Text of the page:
Chameleos is a 1 Mana Cost Legendary Priest Minion Beast card from the The Witchwood set!
Each turn this is in your hand, transform it into a card your opponent is holding.
He's everyone you want to be.
Chameleos Card Review
Probably my favorite card from The Witchwood so far. It’s like a much better version of Shifter Zerus, which was actually a pretty fun card, although not that powerful. But why is it better?
The most important thing is when it comes to this card is gaining information. Every turn you see one random card from your opponent’s hand, meaning that you can gain a lot of intel about them. If it’s the early game, you can learn what deck they play (it might not always be obvious for the first few turns – e.g. whether you play vs Combo Dragon Priest or Control Dragon Priest, those can have exactly the same early game). Later, you can learn about the tech cards they’re holding, about whether or not they drew their combo piece, if they have an AoE clear in their hand etc. Just a basic example – this card turns into a Twisting Nether against Warlock. Simple – now you’re sure that they have one instead of just guessing and you play around it, or try to bait it with refill still in your hand.
However, that alone wouldn’t likely be worth a card slot. Good players already have solid reads on their opponents – depending on how long they’re holding each card, what plays they make, or even what cards they hover over (really!). But what if you could use that card as well? No problem, because you can.
The problem with cards like Zerus I’ve mentioned at the beginning or Molten Blade, or even Shifting Scroll, is that they’re pulling from a certain, fixed pool of cards. In this pool, there are great cards, but there are also bad cards. I’d even say that there are more bad ones than good ones. With Chameleos, you’re pulling cards from your opponent’s deck – and people only put good cards into their decks. Yes, there will be some synergy issues – like Deadly Poison against Rogue might be unplayable, or you won’t really be able to utilize Divine Favor against Paladin, but MOST of the cards will be at least playable, and sometimes even very powerful.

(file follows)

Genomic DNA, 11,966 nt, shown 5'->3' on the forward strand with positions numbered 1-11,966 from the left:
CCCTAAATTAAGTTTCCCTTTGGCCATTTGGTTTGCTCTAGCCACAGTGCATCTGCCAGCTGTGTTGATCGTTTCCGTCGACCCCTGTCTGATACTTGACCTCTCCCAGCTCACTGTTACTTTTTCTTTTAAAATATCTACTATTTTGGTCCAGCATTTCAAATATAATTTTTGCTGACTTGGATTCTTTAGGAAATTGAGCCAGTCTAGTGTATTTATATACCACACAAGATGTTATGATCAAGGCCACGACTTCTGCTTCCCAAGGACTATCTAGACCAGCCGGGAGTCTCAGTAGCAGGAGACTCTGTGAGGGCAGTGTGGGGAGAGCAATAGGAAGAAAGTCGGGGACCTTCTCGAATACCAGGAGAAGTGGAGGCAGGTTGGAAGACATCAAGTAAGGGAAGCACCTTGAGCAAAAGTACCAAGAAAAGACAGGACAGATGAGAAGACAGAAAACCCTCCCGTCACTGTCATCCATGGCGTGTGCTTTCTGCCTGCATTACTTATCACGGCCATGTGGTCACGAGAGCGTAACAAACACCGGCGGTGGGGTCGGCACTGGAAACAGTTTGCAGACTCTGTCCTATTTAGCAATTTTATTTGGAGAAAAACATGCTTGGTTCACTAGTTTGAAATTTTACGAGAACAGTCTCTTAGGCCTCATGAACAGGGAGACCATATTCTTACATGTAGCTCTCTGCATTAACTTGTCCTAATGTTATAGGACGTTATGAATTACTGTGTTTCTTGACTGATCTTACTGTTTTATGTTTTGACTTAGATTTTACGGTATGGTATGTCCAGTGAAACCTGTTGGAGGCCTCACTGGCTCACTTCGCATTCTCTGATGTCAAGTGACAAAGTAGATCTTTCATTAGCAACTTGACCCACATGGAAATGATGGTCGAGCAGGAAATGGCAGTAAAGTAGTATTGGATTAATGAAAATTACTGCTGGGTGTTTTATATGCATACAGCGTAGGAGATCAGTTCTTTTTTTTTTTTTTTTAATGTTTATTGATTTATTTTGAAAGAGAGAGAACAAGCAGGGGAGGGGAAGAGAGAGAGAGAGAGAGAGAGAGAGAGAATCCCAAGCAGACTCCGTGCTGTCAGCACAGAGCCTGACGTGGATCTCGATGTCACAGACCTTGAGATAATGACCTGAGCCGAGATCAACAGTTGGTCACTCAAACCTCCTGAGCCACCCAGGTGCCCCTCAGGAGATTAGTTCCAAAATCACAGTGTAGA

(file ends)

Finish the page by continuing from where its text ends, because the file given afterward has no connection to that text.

This will be especially powerful in Control matchups, where you will be able to gain a lot of intel about their hand and then play one of their big threats before they do. Copying high value cards is a great way to get ahead in such a matchup. It will be slightly less useful against Aggro, but not useless. Some Aggro deck minions are good – I mean, they’re running Taunts like Righteous Protector, Tar Creeper or Saronite Chain Gang sometimes. Their burn/weapons can also be used against them to control the board. Since you’re more likely to put this card in instead of a big threat, like Ysera (because it will eventually become a big threat in Control matchup anyway), you’d still much rather have this than Ysera in the early/mid game, and that’s what matters against Aggro.
The biggest issue, however, is that it shifts every turn no matter what. You can’t stop it. You can’t plan ahead for it. E.g. if you know that you have a Voidlord in your hand that you stole through other means, it is there and it won’t disappear. Now picking Bloodreaver Gul'dan as your next Discover option from Drakonid Operative might be great, because the Voidlord will get resummoned. If you get Voidlord from Chameleos and you can’t play it immediately, you can’t plan for it. It might be something completely different next turn, and your opponent might already drop that Voidlord. Another negative is this being a 1/1 on the turn you draw it, but that’s not THAT big of a deal.
So while I don’t think this card is AS strong as some people are selling it, it’s my favorite of the set so far. I hope that they come up with more cleverly designed Legendaries like this – with both upsides and downsides, ones that promote thinking and making correct decisions depending on the information you get. I like it!
Card rating: 7/10